At a job interview you could be asked the question “what is your greatest strength?” directly, or indirectly. In fact, the question and how successfully you answer it could be the make-or-break part of your interview.
Table of Contents
- How to answer the “what is your greatest strength” interview question
- Do your research and get more suggestions on how to describe what are your top strengths
How to answer the “what is your greatest strength” interview question
What to avoid in framing the “what is your strength” best answer for the job interview
If you are among a group of qualified candidates, those other candidates probably answered the job interview question “What is your strength” with uninspired generalities like, “I’m hardworking,” or “I’m professional,” or “I’m enthusiastic.”
What you need to come up with during the interview on what is your strength is one to three strengths that will make you unique and add value to the organization.
Also, be on the lookout for job interview ice-breaker questions
You could be asked what seem to be unchallenging questions like “What is your favorite sport?” or “What books are you reading?”
Be prepared with an answer that matches your knowledge of the job requirements.
If you’re going to be part of a large team, your answer should include a preference for team sports, like volleyball.
Likewise, if the job calls for heavy market research, read up on the subject and talk about a book that you have read on market research trends, and, again, relate your reading to the job and your value as a future employee.
So, the interviewer might not use the words “greatest strengths” in the question. The interview question could be something like, “Tell me how your performance at your last job contributed to your employer’s success.”
You need a strategy to answer the “what is your greatest strength” interview question
You need to be prepared and decide how you are going to answer the question ahead of time. That thinking involves an honest self-inventory. You need to narrow down your strengths to one, but not more than three, choices and craft an answer that seamlessly incorporates those strengths.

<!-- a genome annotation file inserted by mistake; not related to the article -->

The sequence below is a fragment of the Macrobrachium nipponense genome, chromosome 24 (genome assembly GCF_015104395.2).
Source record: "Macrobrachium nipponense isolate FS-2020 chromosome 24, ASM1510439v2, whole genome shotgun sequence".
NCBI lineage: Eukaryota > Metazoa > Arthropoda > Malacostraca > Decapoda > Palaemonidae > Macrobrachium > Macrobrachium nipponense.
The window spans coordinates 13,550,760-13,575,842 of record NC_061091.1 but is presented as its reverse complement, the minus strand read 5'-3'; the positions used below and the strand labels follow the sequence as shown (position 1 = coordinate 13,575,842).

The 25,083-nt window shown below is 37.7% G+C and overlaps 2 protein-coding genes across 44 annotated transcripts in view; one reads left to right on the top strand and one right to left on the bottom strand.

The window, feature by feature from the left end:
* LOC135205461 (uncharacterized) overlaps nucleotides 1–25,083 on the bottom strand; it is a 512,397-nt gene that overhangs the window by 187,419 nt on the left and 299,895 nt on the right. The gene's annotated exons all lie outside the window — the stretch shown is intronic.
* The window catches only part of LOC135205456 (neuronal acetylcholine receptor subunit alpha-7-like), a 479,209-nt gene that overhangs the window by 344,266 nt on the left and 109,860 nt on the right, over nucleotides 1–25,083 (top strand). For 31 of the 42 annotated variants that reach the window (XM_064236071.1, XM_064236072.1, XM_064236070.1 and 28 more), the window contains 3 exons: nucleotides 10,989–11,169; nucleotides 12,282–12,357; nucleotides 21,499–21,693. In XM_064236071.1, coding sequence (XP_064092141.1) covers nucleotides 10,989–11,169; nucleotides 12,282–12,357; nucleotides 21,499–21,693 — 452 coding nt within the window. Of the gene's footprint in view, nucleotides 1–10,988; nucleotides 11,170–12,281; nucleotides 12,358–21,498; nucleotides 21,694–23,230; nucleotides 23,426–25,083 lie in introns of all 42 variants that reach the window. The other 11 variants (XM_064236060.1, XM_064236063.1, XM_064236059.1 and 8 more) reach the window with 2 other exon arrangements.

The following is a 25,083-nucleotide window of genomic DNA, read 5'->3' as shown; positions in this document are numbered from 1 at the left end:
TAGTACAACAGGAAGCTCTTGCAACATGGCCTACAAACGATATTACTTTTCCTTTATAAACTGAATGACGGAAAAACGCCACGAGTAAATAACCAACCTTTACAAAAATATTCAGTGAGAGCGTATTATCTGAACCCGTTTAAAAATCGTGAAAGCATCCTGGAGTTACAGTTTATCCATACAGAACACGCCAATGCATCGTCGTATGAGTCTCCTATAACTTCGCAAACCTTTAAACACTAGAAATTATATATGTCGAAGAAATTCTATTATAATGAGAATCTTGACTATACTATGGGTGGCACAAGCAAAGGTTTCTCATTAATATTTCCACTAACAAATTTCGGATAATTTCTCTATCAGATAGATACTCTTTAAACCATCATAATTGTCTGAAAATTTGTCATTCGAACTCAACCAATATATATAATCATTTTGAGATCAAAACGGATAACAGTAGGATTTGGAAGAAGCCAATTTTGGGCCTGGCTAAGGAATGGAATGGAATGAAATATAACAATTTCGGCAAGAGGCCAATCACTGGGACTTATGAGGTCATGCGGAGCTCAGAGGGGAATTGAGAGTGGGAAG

The strengths you want to highlight should have already been mentioned on your job application, résumé, and cover letter. Your strengths need to be backed up with proof, and you need to be prepared to demonstrate how those strengths contributed to what made your résumé stand out—your past contributions and accomplishments, which are the best indicators of future performance.
Choose 1 to 3 from the following inventory of valued strengths and determine which are relevant to the job requirements, and you have demonstrated in the past:
- You are disciplined and focused.
- You are resourceful and seek challenges.
- You are detail-oriented.
- You are a fast learner and seek improved ways of doing the work faster, better, and more successfully.
- You are loyal and trustworthy and will keep the interests of the organization always as your first priority.
- You are commercially aware; that is, you know what the company does, whom it serves, and how it has been successful in the past.
- You are a collaborative worker and understand the value and purpose of teamwork.
More advice on techniques for answering “What is your greatest strength”
While the answer to the “what are your weaknesses?” interview question should be short, it is important not to gloss over the “What is your greatest strength?” question. That is because the interviewers are looking for answers to the following:
- Do you know your own strengths?
- Is your self-image and statement of accomplishments backed up with evidence?
- Are your strengths relevant to the job they are seeking to fill?
You must avoid the impression that you’re struggling to get the question behind you. Be humble and don’t brag or ramble.
Do your research and get more suggestions on how to describe what are your top strengths
There is plenty of advice available on the web and elsewhere on how to answer the “what is your greatest strength” interview question. For example, in his YouTube presentation, British job interview expert Richard McMunn provides a quick overview and advice, and a well-crafted sample response incorporating his three favorite strengths.